The Preface is below. Click here to read two excerpts from the book. Use back button to return to this web page.
Sherman's Mistress in Savannah is a work of historical fiction. The history part revolves around the occupation of Savannah by General William Tecumseh Sherman and his Union army December 1864 – January 1865. Characters in the story include many real people besides Sherman: Brig-General John W. Geary, Major Henry Hitchcock, Mayor Richard Arnold, Josephine Clay Habersham, Fanny Yates Cohen, Lt. Cornelius Platter, Englishman Charles Green, businessman Gazaway Bugg Lamar, Reverend Garrison Frazier, Secretary of War Edwin M. Stanton and others. (Click here for list of all historical figures who appear in the book.) Though of necessity all dialogue is invented, the general outline of events is a matter of historical record. Many of these people left written documents, such as Sherman’s Memoirs, the correspondence of war generals, and the diaries of Cohen, Platter and Hitchcock. In the book passages from historical documents are in bold face and bracketed by asterisks.
The principal fiction involves Belle Anderson, Belle’s family, and her unique relationship with General Sherman during the Savannah occupation. Gustav Heinz and Savannah Gardens, Sophie, Captain Parker, Sarah Malone and Elizabeth Elliott are entirely fictional, as are several minor characters. However, when Belle interacts with historical figures some of the invented dialogue acknowledges facts of the era, e.g., Sherman’s Field Orders, Fanny Cohen’s diary, Josephine Habersham’s family tragedy, Henry Hitchcock’s military role. (An appendix lists all the Civil War-era historical characters mentioned anywhere in the book.)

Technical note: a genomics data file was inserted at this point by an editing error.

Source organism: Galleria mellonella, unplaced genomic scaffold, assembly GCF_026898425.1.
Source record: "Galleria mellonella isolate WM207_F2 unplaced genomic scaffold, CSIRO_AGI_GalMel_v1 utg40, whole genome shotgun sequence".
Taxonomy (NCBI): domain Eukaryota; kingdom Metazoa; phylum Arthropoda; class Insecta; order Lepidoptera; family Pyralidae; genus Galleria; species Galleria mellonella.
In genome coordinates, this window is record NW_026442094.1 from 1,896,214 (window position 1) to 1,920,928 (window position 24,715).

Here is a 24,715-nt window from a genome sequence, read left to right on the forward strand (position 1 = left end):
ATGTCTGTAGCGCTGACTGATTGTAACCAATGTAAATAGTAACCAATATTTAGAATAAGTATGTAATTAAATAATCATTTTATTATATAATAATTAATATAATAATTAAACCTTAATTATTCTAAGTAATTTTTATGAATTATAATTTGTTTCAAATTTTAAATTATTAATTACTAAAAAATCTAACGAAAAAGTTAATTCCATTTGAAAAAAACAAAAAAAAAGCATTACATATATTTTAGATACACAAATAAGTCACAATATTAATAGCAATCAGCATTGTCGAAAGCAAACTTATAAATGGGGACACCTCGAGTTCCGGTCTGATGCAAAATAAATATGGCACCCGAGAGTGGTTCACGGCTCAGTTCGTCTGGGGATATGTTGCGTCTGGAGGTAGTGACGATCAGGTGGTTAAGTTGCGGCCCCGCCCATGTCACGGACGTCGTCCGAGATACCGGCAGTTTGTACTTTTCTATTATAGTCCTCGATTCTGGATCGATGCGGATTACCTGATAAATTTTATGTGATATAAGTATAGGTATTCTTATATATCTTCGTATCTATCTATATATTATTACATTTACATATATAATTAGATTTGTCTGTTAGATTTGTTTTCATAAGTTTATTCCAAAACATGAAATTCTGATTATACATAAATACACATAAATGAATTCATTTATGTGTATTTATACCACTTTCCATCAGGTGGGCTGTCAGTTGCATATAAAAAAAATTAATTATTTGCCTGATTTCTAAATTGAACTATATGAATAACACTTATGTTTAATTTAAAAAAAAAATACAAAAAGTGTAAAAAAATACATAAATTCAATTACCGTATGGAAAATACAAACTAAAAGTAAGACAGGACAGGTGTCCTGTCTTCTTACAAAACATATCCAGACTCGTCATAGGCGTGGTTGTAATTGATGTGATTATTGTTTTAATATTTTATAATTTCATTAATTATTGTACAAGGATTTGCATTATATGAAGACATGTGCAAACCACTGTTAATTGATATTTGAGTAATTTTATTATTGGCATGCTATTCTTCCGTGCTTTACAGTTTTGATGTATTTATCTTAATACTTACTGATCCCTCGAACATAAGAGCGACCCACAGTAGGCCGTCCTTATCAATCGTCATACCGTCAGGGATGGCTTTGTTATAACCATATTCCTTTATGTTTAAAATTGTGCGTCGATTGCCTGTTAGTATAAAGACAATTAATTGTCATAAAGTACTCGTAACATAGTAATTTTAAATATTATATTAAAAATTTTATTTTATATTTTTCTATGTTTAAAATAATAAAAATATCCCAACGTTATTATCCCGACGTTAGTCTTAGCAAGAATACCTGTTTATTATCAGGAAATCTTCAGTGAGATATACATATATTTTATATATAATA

Civil War fiction is a popular genre, with many titles to choose from: Margaret Mitchell’s Gone With the Wind, E.L. Doctorow’s The March, Michael Shaara’s The Killer Angels, John Jakes’ Savannah: Or a Gift for Mr. Lincoln, James Reasoner’s Savannah, and others. The war lasted four years, resulted in the death of 620,000 soldiers, abolished slavery and saved the Union. Within those years took place hundreds of battles and major events that could serve as canvas for painting the emotions, thoughts and dialogue of historical figures, and for the creation of new characters. If the history is made interesting, the reader can learn something while enjoying the author’s story. And there is always this to ponder: the story may seem implausible, but it is not impossible.